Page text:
JOHANNESBURG – Pan-Africanist Congress veteran Philip Kgosana has died at the age 81.
He died in a Pretoria hospital on Wednesday following an operation.
Kgosana became a regional leader of the PAC at the age of 23.
He was arrested on the eve of the anti-pass campaign in the 1960s, and the young Kgosana then led over 30,000 protesters to Parliament.
Funeral details are yet to be announced.
ON PHILIP KGOSANA
Philip Ate Kgosana was born in 1936 in Makapanstad in the northern Transvaal, the son of a minister. He graduated from the Lady Selborne High School in Pretoria in 1958 and was awarded a bursary to study commerce at the University of Cape Town. In January 1960, when he became regional secretary of the PAC for the western Cape, he dropped his studies to do full-time political work.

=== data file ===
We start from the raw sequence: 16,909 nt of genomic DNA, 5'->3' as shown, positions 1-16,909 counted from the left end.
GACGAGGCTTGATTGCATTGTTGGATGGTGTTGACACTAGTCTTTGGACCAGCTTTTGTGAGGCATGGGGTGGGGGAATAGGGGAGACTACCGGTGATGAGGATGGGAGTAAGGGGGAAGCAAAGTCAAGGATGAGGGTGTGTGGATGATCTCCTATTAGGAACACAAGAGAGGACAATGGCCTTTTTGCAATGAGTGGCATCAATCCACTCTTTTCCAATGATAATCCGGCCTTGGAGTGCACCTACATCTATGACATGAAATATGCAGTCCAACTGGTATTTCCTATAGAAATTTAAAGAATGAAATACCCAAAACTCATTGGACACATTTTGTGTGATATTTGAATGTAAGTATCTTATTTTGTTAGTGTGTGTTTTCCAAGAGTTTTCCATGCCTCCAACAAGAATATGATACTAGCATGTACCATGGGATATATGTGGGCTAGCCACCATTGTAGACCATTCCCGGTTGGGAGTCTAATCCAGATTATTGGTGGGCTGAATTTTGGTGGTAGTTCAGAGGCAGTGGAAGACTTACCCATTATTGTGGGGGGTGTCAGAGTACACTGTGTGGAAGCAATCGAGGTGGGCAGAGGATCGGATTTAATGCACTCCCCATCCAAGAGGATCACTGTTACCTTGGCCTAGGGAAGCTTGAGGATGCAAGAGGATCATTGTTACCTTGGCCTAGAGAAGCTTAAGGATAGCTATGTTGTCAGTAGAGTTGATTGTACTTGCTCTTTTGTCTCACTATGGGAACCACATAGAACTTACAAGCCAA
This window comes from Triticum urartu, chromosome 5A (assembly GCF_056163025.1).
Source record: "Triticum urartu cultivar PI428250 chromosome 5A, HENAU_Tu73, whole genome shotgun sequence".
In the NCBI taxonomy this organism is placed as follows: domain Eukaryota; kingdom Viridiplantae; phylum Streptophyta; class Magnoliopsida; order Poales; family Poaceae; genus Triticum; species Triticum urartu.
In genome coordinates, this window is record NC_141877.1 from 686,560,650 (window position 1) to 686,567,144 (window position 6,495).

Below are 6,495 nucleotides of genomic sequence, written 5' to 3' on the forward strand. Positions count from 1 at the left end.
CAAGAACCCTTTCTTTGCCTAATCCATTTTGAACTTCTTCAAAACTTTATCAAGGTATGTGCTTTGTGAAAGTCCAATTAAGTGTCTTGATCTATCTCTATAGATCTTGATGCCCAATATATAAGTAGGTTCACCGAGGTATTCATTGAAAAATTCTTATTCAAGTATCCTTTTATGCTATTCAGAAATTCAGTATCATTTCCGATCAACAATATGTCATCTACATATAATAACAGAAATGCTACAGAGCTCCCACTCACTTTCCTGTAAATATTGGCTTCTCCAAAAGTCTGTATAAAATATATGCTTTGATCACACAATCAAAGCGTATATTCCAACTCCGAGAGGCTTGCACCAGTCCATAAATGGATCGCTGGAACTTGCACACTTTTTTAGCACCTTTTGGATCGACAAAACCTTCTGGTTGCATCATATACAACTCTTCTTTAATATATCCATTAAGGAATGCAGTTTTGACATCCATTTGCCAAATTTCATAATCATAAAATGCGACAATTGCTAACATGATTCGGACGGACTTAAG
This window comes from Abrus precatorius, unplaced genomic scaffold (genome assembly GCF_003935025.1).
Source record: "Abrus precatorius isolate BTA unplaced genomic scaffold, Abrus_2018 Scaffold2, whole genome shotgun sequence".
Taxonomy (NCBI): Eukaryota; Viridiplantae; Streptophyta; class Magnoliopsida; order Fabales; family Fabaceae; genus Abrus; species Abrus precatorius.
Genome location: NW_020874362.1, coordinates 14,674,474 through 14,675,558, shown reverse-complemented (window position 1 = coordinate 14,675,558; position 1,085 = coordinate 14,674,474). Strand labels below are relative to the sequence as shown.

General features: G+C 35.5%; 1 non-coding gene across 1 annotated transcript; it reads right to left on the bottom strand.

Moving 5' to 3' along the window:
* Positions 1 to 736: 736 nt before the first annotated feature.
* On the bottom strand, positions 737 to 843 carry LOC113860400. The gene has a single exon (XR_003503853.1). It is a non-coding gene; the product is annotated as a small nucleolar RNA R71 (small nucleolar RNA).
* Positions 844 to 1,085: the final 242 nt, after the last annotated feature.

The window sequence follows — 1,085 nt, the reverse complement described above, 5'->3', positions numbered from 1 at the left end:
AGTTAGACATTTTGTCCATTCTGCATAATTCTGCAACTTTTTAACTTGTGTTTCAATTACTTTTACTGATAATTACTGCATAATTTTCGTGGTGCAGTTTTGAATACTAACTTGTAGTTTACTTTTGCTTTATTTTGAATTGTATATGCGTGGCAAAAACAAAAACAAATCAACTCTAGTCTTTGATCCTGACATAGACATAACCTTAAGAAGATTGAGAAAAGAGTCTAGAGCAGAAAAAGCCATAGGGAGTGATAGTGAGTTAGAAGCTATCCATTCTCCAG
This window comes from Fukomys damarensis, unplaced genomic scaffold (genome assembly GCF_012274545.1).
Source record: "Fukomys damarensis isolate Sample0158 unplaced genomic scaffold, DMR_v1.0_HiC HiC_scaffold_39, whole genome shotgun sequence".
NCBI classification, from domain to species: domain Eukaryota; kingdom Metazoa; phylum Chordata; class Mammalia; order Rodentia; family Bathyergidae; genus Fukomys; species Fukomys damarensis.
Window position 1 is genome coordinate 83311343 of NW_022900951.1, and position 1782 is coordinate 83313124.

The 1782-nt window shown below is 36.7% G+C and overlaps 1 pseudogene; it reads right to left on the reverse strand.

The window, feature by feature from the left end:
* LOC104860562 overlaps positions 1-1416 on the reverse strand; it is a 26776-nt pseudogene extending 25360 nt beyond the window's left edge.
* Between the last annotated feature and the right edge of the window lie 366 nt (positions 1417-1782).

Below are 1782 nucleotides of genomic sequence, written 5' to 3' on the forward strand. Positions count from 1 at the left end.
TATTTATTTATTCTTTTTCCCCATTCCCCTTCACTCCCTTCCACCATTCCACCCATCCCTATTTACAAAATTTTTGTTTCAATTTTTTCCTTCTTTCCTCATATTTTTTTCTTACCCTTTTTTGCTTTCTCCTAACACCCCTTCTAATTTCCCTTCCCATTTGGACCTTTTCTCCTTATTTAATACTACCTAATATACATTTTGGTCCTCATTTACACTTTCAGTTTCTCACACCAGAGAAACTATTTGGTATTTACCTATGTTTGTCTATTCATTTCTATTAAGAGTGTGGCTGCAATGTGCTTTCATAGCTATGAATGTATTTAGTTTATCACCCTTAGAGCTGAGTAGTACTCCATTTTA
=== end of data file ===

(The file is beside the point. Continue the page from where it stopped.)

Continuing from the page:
When the Pan Africanist Congress (PAC) regional chairman was arrested on the eve of the Anti-pass Campaign in March 1960, 23-year-old Kgosana inherited local leadership of the organisation. His fame skyrocketed when he emerged as the spokesman for 30,000 African demonstrators who marched into the centre of Cape Town on March 30. Police were temporarily paralysed with indecision, and the event has been seen by some as a critical point in South African history.
In return for a promise that leaders would be given an interview with the minister of justice, Kgosana persuaded the crowd to disperse; instead of honouring their promise, police arrested him later the same day. Tried for incitement with other PAC leaders, he fled South Africa while on bail in late 1960 and later resumed his university studies in Ethiopia.